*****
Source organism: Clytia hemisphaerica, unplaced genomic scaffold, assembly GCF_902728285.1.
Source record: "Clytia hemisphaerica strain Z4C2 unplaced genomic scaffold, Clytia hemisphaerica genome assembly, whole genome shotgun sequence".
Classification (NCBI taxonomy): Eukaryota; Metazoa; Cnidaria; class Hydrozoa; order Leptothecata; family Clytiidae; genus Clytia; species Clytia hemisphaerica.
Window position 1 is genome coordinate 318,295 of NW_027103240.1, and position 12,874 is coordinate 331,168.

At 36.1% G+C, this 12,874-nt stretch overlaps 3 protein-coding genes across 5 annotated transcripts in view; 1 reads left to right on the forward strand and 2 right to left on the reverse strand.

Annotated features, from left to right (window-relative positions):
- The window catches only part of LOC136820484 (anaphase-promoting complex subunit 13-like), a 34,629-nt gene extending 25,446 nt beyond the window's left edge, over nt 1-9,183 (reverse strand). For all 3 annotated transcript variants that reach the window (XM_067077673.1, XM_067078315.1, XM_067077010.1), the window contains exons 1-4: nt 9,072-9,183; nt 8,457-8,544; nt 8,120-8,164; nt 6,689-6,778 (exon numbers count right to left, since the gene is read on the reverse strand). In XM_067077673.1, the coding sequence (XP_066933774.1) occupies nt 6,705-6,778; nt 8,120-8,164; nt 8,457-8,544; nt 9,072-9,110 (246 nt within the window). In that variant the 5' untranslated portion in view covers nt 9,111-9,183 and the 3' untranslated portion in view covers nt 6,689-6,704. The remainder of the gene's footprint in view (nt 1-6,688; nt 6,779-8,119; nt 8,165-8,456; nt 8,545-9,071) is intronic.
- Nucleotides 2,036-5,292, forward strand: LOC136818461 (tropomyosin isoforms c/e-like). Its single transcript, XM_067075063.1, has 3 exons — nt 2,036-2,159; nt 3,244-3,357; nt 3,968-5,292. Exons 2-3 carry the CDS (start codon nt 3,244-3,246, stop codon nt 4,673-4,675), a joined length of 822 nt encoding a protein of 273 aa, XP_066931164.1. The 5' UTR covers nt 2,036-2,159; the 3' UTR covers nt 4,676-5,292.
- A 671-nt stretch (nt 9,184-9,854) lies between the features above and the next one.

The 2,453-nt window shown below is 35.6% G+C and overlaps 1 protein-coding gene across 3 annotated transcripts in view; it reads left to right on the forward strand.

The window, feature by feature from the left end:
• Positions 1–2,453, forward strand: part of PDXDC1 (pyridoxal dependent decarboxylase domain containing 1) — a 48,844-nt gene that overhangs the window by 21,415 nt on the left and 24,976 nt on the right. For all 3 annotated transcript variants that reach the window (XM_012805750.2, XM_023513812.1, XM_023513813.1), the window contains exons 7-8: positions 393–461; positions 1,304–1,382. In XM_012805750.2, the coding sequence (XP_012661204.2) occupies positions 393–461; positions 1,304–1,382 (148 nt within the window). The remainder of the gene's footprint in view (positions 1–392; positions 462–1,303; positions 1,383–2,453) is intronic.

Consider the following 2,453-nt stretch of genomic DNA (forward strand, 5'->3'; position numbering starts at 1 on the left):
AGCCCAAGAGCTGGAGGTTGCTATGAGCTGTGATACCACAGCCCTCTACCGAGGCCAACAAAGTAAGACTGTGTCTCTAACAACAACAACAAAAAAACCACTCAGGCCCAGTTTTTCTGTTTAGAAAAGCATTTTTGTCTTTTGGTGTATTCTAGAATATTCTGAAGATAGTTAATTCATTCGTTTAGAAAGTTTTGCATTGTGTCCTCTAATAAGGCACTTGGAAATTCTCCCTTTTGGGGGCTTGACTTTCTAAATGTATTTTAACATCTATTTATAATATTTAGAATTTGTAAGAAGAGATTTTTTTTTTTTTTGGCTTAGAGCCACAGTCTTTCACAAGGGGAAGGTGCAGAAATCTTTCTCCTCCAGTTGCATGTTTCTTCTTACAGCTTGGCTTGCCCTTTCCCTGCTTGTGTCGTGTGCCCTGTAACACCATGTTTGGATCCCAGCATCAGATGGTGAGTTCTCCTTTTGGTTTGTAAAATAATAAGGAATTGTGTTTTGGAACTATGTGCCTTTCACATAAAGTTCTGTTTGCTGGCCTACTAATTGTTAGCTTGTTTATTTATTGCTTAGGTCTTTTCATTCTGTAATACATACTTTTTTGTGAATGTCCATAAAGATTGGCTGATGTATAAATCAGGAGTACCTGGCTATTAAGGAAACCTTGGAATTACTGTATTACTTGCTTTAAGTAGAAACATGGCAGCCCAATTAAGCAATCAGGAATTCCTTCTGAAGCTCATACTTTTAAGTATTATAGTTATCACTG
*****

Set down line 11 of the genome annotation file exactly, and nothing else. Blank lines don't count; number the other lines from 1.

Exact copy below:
The window, feature by feature from the left end: